I worked on creating a new, fantasy world with rich history (I made a map and everything!), adding more elements as I worked harder on the details. I did my research to understand what Claire would be capable of creating, and I thought carefully about how desperate people would become after living in a wasteland for a decade, barely seeing the sun. I especially thought about who would hold the power in a steampunk world filled with grounded pirates, and how they would mingle. Or clash. I’ve enjoyed building this world as much as any story I’ve ever written.

 

Just as exciting was writing the characters of Claire and Sawyer. While I have fun with the secondary characters, both protagonists are at the forefront. I loved writing the banter between them, and they have some of my favorite interactions. They’re both so different from one another, yet alarmingly alike in certain elements. They’re stubborn and strong-willed, loyal and defensive, and they both suffer from the burden of carrying secrets to preserve their family’s honor.

 

I wrote the story like a madwoman, loving it more and more. When I was presented with the opportunity to submit a story for Mocha Memoirs Press’s steampunk anthology, AVAST, YE AIRSHIPS!, I thought it would be a good idea to test CRIMSON SKY out. This was a new series after all, and completely different from my other urban fantasy trilogy, CURSED. I revised the work into a short story called LOST SKY, and submitted it. I was delighted to hear back from the anthology’s editor, Rie Sheridan Rose, who absolutely loved the story and was excited to include it. I learned a lot during that period, understanding how spotlights and blog tours could help in promoting my work. It definitely helped that my story was well received and enjoyed by many readers.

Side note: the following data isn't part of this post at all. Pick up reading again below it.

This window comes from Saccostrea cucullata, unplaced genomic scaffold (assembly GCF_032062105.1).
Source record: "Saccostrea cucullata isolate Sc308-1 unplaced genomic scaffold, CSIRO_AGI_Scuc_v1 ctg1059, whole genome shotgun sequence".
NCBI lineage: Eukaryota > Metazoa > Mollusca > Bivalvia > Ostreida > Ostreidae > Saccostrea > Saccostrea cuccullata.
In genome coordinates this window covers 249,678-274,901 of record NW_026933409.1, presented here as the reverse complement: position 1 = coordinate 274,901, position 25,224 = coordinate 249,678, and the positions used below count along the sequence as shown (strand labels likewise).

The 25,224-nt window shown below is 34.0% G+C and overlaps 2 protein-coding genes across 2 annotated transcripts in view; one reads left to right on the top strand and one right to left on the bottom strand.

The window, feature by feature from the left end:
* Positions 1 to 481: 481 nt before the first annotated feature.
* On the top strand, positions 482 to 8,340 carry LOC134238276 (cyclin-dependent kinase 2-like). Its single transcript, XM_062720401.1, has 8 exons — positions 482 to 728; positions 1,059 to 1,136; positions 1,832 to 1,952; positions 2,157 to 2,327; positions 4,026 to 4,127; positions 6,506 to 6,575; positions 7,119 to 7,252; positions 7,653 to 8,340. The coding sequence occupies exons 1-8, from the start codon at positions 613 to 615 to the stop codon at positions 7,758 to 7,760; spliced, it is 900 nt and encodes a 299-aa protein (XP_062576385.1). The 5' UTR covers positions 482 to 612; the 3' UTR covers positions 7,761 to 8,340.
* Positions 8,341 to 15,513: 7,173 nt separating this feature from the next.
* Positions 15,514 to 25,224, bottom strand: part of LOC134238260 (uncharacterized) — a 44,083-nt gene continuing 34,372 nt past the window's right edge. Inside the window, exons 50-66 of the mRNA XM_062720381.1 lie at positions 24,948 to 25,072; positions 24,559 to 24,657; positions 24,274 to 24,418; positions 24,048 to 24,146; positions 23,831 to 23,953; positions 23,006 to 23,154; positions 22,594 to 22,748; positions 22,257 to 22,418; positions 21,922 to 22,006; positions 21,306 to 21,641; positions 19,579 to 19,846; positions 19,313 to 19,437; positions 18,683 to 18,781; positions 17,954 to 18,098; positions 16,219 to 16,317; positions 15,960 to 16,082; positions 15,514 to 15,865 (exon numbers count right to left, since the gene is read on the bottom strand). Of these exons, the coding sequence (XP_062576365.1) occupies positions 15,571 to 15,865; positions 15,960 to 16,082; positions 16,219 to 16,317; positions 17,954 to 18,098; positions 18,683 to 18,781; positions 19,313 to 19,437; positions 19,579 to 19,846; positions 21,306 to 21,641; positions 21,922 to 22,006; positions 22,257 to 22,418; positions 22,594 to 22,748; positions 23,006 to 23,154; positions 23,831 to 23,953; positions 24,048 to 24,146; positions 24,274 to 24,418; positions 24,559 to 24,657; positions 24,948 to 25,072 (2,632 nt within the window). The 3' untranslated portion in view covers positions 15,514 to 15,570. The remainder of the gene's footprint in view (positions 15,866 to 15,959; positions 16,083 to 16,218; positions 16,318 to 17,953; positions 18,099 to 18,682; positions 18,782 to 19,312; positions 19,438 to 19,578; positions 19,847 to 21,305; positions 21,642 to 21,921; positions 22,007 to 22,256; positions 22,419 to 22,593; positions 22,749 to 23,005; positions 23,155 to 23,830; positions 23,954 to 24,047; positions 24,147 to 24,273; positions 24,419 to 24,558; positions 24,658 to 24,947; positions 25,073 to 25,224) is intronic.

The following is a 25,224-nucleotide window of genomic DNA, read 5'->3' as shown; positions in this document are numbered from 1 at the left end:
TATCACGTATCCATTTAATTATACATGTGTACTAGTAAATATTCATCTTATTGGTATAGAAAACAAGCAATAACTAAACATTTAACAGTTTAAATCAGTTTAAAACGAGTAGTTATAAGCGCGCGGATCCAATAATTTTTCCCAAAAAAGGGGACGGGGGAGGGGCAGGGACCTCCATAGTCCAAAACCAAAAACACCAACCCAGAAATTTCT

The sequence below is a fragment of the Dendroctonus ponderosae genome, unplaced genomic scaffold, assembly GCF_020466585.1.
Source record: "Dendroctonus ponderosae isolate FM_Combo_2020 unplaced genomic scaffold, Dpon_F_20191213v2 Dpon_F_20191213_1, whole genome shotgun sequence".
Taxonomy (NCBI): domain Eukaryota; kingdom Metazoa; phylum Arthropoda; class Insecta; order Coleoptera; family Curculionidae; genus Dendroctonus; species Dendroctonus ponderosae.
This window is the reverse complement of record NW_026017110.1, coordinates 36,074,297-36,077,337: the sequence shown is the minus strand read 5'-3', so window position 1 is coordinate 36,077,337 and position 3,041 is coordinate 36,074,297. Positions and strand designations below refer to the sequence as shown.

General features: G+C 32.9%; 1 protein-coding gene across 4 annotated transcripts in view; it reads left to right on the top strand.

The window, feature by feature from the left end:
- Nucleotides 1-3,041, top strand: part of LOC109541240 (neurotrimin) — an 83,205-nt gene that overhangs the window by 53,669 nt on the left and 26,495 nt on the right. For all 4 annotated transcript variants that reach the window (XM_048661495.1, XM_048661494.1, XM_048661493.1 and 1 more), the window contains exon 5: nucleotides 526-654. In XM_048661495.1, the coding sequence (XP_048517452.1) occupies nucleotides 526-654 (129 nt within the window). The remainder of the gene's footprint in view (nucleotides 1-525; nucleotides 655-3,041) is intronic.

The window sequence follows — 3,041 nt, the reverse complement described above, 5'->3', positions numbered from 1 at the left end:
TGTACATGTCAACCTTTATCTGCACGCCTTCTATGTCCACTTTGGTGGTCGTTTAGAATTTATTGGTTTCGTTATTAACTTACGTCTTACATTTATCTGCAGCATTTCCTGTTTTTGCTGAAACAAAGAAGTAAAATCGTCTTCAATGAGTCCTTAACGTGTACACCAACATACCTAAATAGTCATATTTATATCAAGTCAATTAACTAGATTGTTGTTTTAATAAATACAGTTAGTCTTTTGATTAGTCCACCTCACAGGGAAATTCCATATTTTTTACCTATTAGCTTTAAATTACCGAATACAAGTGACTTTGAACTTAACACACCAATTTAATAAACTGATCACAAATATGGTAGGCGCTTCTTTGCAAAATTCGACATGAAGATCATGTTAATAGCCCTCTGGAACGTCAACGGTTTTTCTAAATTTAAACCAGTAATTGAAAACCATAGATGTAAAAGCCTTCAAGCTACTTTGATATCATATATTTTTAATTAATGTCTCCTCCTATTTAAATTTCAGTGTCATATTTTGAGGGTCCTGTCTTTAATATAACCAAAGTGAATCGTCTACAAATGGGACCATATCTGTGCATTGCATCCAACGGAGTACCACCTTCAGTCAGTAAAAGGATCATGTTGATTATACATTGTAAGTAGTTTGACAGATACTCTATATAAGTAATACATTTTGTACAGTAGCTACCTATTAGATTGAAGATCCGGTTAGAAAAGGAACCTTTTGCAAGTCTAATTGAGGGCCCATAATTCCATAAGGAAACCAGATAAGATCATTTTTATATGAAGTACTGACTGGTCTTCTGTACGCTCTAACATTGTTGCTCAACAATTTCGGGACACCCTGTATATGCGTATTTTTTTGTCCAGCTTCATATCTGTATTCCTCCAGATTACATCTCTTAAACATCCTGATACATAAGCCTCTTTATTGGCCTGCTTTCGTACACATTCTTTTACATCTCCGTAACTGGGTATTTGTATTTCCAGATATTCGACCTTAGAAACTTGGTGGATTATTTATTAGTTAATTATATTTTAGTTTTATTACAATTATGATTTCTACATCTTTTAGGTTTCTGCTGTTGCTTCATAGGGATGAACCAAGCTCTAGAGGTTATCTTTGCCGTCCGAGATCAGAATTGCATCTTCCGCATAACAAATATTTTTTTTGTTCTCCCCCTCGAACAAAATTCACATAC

CRIMSON SKY had a fair amount of editing to do once it was finished. It was the first time I’d used a professional Beta reader, and I was amazed at how in depth they could be. I made some important changes and worked with my editor to revise and perfect the story. Every reader gave me positive feedback, particularly with the characters of Claire and Sawyer.

 

I continued to work with Deranged Doctor Design for the cover and promotional work, and while their covers for my CURSED series have been absolutely gorgeous, I got the best responses for CRIMSON SKY. The promotional material is incredible, and I find every opportunity I can to use it.

 

I think every author gets nervous when they have a new book released, especially one that’s part of a new series, but at time of putting this media kit together, I’ve found I’m not as terrified as I think I should be. I mean, yeah, the nerves are still there, but I feel confident with CRIMSON SKY and the DARK SKY series in general. I think a lot of readers will like it, and find it different from traditional vampire and steampunk stories. It’s a mix of everything– steampunk, horror, post-apocalyptic, fantasy– so hopefully it will cater to a wide audience. I loved writing it, so hopefully there will be people who love reading it.

 

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Q & A: Amy Braun and Crimson Sky– MINOR SPOILERS BELOW.

 

Q: When you began writing Crimson Sky, did you know the direction the series would take?